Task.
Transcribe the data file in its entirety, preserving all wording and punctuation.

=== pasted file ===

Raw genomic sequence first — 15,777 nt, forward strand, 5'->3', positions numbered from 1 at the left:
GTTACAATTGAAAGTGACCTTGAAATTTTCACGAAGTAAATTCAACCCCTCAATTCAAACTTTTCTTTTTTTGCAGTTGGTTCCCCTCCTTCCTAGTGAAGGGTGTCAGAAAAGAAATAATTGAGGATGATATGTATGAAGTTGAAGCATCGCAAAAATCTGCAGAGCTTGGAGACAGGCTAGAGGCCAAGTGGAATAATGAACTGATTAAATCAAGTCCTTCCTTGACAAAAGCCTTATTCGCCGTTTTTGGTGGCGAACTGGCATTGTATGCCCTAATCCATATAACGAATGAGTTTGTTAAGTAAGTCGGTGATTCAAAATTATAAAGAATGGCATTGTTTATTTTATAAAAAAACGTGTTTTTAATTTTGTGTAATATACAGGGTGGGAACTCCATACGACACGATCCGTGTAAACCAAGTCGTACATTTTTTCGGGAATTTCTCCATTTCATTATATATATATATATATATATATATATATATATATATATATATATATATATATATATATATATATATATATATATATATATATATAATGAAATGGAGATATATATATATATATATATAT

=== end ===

Raw genomic sequence first — 15,777 nt, forward strand, 5'->3', positions numbered from 1 at the left:
GTTACAATTGAAAGTGACCTTGAAATTTTCACGAAGTAAATTCAACCCCTCAATTCAAACTTTTCTTTTTTTGCAGTTGGTTCCCCTCCTTCCTAGTGAAGGGTGTCAGAAAAGAAATAATTGAGGATGATATGTATGAAGTTGAAGCATCGCAAAAATCTGCAGAGCTTGGAGACAGGCTAGAGGCCAAGTGGAATAATGAACTGATTAAATCAAGTCCTTCCTTGACAAAAGCCTTATTCGCCGTTTTTGGTGGCGAACTGGCATTGTATGCCCTAATCCATATAACGAATGAGTTTGTTAAGTAAGTCGGTGATTCAAAATTATAAAGAATGGCATTGTTTATTTTATAAAAAAACGTGTTTTTAATTTTGTGTAATATACAGGGTGGGAACTCCATACGACACGATCCGTGTAAACCAAGTCGTACATTTTTTCGGGAATTTCTCCATTTCATTATATATATATATATATATATATATATATATATATATATATATATATATATATATATATATATATATATATATATATATATATATAATGAAATGGAGATATATATATATATATATATAT